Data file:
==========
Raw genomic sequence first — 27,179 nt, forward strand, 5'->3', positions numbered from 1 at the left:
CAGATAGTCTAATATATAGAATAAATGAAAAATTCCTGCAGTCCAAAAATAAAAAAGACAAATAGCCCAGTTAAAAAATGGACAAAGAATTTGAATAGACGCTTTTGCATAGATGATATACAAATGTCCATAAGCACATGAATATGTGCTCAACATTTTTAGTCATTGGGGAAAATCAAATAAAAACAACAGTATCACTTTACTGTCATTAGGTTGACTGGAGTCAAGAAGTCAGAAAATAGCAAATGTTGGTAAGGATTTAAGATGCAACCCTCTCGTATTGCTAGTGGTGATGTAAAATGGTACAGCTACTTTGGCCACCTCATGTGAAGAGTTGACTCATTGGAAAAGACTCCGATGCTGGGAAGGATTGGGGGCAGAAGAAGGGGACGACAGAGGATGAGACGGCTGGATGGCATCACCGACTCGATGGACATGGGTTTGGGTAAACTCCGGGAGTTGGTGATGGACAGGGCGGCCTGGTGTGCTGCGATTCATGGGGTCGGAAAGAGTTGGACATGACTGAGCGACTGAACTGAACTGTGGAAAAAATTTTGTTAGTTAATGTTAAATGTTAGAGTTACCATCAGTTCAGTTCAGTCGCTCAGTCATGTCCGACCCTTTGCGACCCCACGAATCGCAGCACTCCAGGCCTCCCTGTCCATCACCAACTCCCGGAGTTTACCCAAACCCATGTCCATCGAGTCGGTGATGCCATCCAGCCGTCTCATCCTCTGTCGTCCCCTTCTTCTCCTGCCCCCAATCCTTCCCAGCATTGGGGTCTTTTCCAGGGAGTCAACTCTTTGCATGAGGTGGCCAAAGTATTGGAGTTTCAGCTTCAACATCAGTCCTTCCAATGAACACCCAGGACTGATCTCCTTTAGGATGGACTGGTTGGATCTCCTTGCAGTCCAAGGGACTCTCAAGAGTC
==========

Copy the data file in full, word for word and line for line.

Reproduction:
Raw genomic sequence first — 27,179 nt, forward strand, 5'->3', positions numbered from 1 at the left:
CAGATAGTCTAATATATAGAATAAATGAAAAATTCCTGCAGTCCAAAAATAAAAAAGACAAATAGCCCAGTTAAAAAATGGACAAAGAATTTGAATAGACGCTTTTGCATAGATGATATACAAATGTCCATAAGCACATGAATATGTGCTCAACATTTTTAGTCATTGGGGAAAATCAAATAAAAACAACAGTATCACTTTACTGTCATTAGGTTGACTGGAGTCAAGAAGTCAGAAAATAGCAAATGTTGGTAAGGATTTAAGATGCAACCCTCTCGTATTGCTAGTGGTGATGTAAAATGGTACAGCTACTTTGGCCACCTCATGTGAAGAGTTGACTCATTGGAAAAGACTCCGATGCTGGGAAGGATTGGGGGCAGAAGAAGGGGACGACAGAGGATGAGACGGCTGGATGGCATCACCGACTCGATGGACATGGGTTTGGGTAAACTCCGGGAGTTGGTGATGGACAGGGCGGCCTGGTGTGCTGCGATTCATGGGGTCGGAAAGAGTTGGACATGACTGAGCGACTGAACTGAACTGTGGAAAAAATTTTGTTAGTTAATGTTAAATGTTAGAGTTACCATCAGTTCAGTTCAGTCGCTCAGTCATGTCCGACCCTTTGCGACCCCACGAATCGCAGCACTCCAGGCCTCCCTGTCCATCACCAACTCCCGGAGTTTACCCAAACCCATGTCCATCGAGTCGGTGATGCCATCCAGCCGTCTCATCCTCTGTCGTCCCCTTCTTCTCCTGCCCCCAATCCTTCCCAGCATTGGGGTCTTTTCCAGGGAGTCAACTCTTTGCATGAGGTGGCCAAAGTATTGGAGTTTCAGCTTCAACATCAGTCCTTCCAATGAACACCCAGGACTGATCTCCTTTAGGATGGACTGGTTGGATCTCCTTGCAGTCCAAGGGACTCTCAAGAGTC